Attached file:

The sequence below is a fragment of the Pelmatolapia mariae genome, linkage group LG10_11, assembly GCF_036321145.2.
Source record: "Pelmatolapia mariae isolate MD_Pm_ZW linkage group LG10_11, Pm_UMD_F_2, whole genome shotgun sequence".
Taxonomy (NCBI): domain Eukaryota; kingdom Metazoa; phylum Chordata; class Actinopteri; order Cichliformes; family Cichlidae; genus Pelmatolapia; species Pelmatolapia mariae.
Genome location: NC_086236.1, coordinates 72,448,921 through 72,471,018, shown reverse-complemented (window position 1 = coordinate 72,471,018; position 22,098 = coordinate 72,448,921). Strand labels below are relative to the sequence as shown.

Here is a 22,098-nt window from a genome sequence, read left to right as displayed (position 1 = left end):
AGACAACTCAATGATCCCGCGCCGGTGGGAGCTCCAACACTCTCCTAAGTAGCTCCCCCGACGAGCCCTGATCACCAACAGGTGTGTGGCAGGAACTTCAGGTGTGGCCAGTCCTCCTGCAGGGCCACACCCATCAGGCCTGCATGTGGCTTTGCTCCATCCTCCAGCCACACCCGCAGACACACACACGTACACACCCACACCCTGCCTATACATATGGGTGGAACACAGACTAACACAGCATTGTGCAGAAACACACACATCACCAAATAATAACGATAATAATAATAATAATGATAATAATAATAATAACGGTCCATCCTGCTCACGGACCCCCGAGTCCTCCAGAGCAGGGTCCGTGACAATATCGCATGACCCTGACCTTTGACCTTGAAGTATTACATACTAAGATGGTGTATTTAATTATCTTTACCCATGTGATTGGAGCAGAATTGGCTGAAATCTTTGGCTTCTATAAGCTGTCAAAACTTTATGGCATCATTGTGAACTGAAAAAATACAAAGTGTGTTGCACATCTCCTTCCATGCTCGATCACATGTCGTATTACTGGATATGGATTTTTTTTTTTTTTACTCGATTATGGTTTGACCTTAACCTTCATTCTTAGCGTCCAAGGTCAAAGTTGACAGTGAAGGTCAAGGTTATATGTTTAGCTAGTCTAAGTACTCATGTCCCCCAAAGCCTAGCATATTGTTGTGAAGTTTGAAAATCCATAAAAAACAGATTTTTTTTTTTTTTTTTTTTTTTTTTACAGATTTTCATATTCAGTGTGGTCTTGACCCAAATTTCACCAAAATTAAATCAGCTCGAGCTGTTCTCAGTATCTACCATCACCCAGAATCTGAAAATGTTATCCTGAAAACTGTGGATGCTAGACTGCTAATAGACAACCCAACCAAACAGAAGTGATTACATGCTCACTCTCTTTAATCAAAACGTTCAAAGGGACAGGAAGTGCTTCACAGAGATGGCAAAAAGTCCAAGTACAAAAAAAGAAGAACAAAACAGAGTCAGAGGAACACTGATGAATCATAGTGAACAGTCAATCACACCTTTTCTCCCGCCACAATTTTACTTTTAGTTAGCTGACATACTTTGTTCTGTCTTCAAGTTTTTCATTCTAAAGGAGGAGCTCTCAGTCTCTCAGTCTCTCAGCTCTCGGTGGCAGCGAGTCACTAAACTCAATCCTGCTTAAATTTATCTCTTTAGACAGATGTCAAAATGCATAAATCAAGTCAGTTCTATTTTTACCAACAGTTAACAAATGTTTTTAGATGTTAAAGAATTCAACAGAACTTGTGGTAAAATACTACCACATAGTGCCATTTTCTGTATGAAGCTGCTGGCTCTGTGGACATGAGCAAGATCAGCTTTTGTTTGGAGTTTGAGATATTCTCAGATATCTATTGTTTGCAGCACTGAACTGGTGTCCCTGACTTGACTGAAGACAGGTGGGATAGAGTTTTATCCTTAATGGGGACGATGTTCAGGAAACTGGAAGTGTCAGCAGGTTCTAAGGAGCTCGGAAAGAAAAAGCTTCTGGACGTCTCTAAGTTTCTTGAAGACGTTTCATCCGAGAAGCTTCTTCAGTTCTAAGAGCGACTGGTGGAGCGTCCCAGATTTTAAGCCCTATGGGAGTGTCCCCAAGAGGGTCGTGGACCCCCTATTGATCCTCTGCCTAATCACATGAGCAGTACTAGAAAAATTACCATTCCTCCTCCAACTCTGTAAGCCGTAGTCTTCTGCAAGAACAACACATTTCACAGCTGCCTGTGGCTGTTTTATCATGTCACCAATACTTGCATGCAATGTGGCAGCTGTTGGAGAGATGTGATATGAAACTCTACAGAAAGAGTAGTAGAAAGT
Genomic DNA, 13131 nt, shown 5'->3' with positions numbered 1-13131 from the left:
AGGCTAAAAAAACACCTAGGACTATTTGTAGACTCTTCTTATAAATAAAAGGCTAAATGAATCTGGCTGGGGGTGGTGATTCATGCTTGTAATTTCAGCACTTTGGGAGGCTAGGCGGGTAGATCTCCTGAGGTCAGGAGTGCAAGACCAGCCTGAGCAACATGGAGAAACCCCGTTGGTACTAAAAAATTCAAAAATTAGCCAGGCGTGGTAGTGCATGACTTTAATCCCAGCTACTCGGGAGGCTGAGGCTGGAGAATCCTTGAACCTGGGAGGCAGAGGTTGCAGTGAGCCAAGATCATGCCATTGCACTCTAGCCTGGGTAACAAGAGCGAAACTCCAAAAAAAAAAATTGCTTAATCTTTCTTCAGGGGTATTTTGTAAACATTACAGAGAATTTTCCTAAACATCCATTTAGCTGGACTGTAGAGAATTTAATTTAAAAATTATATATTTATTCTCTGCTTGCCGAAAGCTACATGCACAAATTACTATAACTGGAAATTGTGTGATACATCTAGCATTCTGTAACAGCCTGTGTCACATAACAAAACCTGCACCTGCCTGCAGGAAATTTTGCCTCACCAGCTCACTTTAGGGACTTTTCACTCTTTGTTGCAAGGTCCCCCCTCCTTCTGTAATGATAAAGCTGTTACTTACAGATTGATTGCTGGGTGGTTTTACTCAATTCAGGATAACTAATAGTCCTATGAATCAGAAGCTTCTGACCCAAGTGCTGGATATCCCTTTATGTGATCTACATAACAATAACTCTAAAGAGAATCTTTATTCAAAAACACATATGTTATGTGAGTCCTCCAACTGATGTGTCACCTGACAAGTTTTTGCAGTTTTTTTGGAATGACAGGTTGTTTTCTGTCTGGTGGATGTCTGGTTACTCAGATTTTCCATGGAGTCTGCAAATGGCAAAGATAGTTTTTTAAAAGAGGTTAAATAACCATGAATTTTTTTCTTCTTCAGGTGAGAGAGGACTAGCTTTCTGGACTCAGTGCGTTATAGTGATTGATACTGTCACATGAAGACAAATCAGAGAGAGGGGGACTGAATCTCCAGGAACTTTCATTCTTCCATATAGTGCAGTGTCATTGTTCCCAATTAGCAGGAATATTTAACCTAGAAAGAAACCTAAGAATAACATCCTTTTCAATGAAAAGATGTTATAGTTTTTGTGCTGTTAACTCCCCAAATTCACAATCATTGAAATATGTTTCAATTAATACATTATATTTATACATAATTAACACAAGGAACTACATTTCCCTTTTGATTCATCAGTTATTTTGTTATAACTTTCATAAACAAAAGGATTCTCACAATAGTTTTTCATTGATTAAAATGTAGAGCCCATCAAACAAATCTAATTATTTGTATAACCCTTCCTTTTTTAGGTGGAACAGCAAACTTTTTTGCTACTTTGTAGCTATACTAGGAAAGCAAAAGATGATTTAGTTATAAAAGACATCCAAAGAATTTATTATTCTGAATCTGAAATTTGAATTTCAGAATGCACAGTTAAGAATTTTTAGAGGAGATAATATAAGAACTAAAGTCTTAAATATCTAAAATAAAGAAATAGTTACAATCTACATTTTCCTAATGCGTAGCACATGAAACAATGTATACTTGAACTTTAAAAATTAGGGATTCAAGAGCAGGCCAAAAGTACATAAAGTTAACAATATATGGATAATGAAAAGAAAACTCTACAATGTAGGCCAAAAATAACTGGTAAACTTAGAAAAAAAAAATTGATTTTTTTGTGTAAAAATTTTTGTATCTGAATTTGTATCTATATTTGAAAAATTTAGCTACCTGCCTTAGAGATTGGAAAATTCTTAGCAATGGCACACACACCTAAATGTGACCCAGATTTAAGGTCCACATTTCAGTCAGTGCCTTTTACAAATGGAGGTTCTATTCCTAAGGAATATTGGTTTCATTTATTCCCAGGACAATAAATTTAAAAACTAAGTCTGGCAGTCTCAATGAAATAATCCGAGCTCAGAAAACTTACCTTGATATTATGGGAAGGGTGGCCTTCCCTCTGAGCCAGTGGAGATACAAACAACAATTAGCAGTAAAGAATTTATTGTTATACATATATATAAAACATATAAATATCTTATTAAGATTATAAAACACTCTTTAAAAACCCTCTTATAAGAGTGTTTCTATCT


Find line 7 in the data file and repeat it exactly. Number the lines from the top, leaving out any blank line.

Genomic DNA, 13131 nt, shown 5'->3' with positions numbered 1-13131 from the left: